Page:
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Mathew Ajibade: Nine Georgia Deputies Fired After 22-Year-Old's Death

Nine Georgia deputies have been fired following the death of a 22-year-old in an isolation cell in January.

Mathew Ajibade was handcuffed to a restraint chair on New Year's Day after he allegedly hit his girlfriend and broke a deputy's nose while in the midst of a bipolar episode. His family alleges police used a Taser on Ajibade while he was restrained in the chair, and then left him there unattended.

After his death, two deputies were suspended without pay pending the results of an investigation, Chatham County Sheriff Al St. Lawrence said in a statement Wednesday.

"Additionally, I have instituted numerous policy changes. Those changes include safeguards for those reported to suffer from a mental health illness as well as security cross checks," he said.

Ajibade's family, who has hired high-profile lawyer Mark O'Mara, says he was having a bipolar episode when his girlfriend called 911. The girlfriend had been struck and had blood on her cheek when Chatham County police arrived, a source said.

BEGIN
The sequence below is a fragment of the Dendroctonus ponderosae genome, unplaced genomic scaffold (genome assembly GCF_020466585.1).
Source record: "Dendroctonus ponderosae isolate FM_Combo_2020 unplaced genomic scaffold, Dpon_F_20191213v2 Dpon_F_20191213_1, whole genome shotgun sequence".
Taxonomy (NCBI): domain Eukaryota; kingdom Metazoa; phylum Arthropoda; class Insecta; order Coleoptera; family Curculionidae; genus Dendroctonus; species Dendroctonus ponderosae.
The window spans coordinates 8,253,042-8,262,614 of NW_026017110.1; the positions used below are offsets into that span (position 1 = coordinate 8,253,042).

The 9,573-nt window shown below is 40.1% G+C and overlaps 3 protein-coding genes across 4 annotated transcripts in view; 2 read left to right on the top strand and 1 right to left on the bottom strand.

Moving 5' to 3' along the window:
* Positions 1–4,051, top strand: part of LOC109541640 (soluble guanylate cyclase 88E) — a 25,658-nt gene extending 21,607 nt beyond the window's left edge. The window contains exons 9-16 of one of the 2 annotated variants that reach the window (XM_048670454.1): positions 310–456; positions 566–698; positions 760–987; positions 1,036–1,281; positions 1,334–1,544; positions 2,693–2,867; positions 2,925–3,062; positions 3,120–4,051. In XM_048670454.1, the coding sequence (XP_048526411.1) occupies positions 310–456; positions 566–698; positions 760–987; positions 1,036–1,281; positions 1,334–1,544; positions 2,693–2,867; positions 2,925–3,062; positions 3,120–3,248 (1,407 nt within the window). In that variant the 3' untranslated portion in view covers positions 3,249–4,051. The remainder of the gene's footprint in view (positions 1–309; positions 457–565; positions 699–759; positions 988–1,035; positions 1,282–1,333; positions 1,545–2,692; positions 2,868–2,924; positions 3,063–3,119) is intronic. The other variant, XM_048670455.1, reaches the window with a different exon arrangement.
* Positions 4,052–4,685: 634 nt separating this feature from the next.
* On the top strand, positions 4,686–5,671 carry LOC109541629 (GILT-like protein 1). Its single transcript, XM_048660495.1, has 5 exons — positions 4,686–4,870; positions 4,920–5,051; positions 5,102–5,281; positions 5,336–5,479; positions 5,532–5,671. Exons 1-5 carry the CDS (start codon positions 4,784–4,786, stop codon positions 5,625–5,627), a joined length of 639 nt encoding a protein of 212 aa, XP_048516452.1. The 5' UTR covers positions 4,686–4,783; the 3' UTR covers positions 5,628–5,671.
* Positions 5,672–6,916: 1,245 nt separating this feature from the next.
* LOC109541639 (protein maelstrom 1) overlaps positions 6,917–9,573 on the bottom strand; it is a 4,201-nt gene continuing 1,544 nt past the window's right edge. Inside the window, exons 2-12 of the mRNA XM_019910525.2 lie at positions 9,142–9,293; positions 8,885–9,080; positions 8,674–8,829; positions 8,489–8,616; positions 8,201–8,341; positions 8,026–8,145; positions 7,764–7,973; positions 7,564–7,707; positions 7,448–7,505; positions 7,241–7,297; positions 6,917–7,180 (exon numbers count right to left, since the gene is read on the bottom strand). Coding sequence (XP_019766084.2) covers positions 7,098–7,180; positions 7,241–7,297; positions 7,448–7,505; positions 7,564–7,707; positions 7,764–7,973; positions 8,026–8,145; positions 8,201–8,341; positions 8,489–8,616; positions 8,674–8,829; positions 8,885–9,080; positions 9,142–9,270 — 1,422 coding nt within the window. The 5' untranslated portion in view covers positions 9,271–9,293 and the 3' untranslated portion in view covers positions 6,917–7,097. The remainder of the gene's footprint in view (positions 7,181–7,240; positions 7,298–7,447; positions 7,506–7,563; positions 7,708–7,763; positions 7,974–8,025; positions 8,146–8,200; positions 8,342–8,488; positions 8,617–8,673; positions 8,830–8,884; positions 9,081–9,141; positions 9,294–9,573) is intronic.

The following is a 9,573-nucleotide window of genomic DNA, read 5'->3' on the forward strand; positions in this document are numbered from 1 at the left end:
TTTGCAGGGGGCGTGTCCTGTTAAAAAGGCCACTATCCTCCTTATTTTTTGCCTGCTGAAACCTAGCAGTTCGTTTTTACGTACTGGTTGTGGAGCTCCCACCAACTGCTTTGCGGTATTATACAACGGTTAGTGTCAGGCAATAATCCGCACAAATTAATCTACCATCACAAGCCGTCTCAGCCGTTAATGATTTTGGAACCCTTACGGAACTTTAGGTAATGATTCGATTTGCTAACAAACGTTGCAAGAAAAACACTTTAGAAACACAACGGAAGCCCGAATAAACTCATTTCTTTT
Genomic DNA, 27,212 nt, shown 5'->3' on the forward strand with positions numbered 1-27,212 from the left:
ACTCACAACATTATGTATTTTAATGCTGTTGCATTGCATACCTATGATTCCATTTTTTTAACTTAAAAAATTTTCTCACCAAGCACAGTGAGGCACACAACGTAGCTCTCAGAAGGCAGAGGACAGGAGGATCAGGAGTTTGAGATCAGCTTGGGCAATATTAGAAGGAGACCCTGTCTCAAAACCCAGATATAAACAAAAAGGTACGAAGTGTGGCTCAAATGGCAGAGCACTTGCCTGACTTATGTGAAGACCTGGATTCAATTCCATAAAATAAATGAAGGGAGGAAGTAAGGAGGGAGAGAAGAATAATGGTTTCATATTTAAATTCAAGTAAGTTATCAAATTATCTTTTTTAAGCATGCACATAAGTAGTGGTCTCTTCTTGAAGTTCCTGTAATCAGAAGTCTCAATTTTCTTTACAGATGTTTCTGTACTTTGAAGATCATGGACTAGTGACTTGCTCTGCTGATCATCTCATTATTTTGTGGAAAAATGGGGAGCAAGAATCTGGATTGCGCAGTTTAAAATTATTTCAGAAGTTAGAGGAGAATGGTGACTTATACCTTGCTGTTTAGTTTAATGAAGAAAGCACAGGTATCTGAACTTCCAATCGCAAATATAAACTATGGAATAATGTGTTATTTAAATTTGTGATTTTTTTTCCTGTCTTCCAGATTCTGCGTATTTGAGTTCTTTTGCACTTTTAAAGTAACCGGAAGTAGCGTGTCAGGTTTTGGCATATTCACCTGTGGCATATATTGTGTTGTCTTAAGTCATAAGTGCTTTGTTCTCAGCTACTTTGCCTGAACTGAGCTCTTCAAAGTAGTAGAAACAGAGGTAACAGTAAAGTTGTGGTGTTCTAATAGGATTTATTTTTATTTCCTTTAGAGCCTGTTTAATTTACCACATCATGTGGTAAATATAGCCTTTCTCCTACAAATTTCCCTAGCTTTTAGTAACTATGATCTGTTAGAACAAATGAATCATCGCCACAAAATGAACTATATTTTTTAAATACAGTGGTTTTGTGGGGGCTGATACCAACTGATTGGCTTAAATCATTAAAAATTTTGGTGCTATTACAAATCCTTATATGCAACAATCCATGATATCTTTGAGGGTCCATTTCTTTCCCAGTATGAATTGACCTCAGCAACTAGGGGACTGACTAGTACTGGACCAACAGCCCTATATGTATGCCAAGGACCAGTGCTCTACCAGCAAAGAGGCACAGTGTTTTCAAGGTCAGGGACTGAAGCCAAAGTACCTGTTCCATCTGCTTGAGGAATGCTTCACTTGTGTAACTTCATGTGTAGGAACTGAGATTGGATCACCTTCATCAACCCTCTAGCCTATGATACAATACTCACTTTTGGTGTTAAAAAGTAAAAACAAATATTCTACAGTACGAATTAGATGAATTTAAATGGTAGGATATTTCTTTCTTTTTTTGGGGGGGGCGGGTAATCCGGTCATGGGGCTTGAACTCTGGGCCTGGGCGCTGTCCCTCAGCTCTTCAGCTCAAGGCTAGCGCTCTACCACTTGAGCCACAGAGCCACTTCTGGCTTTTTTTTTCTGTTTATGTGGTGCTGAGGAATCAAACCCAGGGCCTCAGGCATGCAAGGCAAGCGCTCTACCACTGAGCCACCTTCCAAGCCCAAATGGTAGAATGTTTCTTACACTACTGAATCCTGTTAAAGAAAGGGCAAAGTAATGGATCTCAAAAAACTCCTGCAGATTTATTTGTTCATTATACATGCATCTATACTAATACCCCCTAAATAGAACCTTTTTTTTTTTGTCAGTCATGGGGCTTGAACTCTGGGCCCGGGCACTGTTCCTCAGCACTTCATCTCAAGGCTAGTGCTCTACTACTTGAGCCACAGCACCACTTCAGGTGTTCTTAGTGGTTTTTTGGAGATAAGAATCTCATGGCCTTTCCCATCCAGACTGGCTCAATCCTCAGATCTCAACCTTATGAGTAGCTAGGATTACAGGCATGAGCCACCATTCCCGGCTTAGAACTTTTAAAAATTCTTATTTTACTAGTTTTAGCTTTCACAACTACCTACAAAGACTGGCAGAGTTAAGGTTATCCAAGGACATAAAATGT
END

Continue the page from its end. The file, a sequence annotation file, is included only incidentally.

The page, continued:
Mathew Ajibade.

Instead of taking Ajibade to the hospital for mental health treatment, they arrested him and booked him in jail. What role, exactly, the deputies played in Ajibade's death has not been made public; both the Georgia Bureau of Investigation and the Internal Affairs Division of the Sheriff's Office are doing separate reviews.

The Georgia Bureau of Investigation said in a statement in January that Ajibade started fighting with deputies once he got to the Chatham County Detention Center.

"Force was used to restrain Ajibade. Deputies were injured during the altercation. Ajibade was confined to a restraint chair and, subsequently, found unresponsive by deputies," it said.

O'Mara, who represented George Zimmerman in the 2012 shooting of unarmed teen Trayvon Martin, says Ajibade was working two jobs and enrolled in college classes at the time of his death.

"A young man is dead, and he shouldn't be," he said. "The family deserves to know why as soon as possible."

IN-DEPTH

— Elizabeth Chuck and Tom Winter